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Date:	Mon, 24 Nov 2008 13:13:52 -0800
From:	Andrew Morton <>
To:	Toshiyuki Okajima <>
Subject: Re: [RESEND][PATCH 0/3 BUG,RFC] release block-device-mapping
 buffer_heads which have the filesystem private data for avoiding oom-killer

On Thu, 20 Nov 2008 09:27:11 +0900
Toshiyuki Okajima <> wrote:

> Hi.
> I found it possible that even if a lot of pages can be logically released, 
> they cannot be released by try_to_release_page, and then they keep remaining.
> This case enables an oom-killer to happen easily.
> Details of the root cause and my patch which fixes it are shown below.
> ---
> The direct data blocks can be released by the member function, releasepage()
> of their mapping of the filesystem i-node.
> (If an ext3 has the i-node, ext3_releasepage() is used as releasepage().) 
> On the other hand, the indirect data blocks (ext3) are attempted to be released
> by try_to_free_buffers(). (And other metadata are also done by it.)
> Because a block device has its mapping, and doesn't have own member function 
> to release a page. 
> But try_to_free_buffers() is a generic function which releases buffer_heads
> (and a page), and no buffer_head can be released if a buffer_head has private 
> data (like journal_head) because the buffer_head's reference counter is bigger
> than 0. Therefore, try_to_free_buffers() cannot release a buffer_head even if
> it is possible to release its private data.
> As a result, oom-killer may happen when a system memory is exhausted even if 
> it is possible to release a lot of private data and their pages, because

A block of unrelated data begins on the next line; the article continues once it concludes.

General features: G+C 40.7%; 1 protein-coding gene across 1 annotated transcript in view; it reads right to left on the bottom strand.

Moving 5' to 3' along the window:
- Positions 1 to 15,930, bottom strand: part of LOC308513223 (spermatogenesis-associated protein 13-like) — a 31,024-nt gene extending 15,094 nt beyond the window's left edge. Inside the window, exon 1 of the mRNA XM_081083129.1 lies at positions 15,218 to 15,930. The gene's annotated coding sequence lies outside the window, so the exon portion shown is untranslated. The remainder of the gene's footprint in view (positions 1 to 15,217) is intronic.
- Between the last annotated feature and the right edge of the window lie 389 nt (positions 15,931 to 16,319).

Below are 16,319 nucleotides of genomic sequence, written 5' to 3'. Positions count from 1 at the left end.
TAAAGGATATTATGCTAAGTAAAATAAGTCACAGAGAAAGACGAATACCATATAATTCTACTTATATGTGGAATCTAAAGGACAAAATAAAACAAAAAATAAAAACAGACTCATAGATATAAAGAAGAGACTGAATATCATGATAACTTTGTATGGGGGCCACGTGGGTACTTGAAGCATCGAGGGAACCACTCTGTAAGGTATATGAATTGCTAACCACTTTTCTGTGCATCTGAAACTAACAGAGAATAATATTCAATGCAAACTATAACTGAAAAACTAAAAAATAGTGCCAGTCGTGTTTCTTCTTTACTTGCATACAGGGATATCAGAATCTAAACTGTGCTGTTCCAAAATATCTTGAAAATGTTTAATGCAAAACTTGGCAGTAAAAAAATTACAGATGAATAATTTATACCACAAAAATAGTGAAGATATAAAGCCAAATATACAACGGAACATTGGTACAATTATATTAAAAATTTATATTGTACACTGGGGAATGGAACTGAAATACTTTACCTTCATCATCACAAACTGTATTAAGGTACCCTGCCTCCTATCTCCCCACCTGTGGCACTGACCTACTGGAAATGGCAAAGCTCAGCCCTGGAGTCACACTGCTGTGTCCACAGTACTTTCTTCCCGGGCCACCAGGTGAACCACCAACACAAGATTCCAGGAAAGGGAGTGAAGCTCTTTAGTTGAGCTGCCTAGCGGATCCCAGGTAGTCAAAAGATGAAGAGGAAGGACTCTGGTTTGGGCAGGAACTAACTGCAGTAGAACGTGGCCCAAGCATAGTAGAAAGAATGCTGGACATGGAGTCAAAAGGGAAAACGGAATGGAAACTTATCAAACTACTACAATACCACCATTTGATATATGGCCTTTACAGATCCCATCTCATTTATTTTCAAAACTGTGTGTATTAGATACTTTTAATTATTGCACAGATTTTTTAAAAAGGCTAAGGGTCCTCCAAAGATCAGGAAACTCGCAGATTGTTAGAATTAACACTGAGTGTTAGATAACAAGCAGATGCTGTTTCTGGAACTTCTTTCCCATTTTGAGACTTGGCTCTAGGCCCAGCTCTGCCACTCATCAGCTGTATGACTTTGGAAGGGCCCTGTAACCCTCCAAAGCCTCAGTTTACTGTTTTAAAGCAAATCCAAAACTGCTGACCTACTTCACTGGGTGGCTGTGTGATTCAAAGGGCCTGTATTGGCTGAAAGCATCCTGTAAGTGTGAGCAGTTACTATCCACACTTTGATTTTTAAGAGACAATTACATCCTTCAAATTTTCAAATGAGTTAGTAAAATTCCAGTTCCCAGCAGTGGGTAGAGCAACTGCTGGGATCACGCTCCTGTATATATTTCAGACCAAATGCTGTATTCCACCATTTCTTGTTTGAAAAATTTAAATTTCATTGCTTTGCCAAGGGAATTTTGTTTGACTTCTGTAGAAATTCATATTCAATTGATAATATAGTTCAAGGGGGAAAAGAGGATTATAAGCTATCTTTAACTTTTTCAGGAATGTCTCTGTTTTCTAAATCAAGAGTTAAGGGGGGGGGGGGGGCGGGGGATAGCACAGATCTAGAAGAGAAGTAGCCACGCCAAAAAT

> try_to_free_buffers() doesn't release such pages.
> In order to solve this situation, we add a member function into a block device
>  to release private data and then the page. 
> This member function is:
> - registered at a filesystem initialization time (get_sb_bdev()) 
> - unregistered at a filesystem unmount time (kill_block_super())
> This member function's pointer is located in a bdev_inode structure.
> Besides, a client which registers it is also added into this structure. 
> A client for a filesystem is its superblock. 
> If we use an ext3, this additional member function can do equal processing to
> ext3_releasepage() by using the superblock. And a block device's releasepage() 
> is necessary to call this additional member function. Therefore we need a 
> member function, 'releasepage' of the mapping of a block device.
> Changing like them becomes possible to release private data and then the page
> via try_to_release_page().
> Therefore it becomes difficult for oom-killer to happen than before.
> Because this patch enables journal_heads to be released more efficiently
> in case of ext3.
> I will post patches to solve it (ext3/ext4 version):
> (1) [patch 1/3] vfs: release block-device-mapping buffer_heads which have the 
>                filesystem private data for avoiding oom-killer
> (2) [patch 2/3] ext3: release block-device-mapping buffer_heads which have the
>                filesystem private data for avoiding oom-killer
> (3) [patch 3/3] ext4: release block-device-mapping buffer_heads which have the
>                filesystem private data for avoiding oom-killer
> [Additional information]
> I have confirmed that JBD on 2.6.28-rc4 to which my patch was applied could keep 
> running for long time without oom-killer under the heavy loads.
> (Of course, JBD without the patch cannot keep running for long time
> under the same situation.)
> * This patch needs Ted's fix which was posted at "Wed, 5 Nov 2008 09:05:07 -0500"
> * as "[PATCH] jbd: don't give up looking for space so easily in 
> * __log_wait_for_space". 
> * Because "no transactions" error happens easily by releasing journal_heads 
> * efficiently with my patch.
> * But linux-2.6.28-rc4 includes his patch. Therefore I don't care about this.

I'm scratching my head trying to work out why we never encountered and
fixed this before.

Is it possible that you have a very large number of filesystems
mounted, and/or that they have large journals?

Would it not be more logical if the ->client_releasepage function
pointer were a member of the blockdev address_space_operations, rather
than some random field in the blockdev inode?  That arrangement might
well be reused in the future, when some other address_space needs to
talk to a different address_space to make a page reclaimable.
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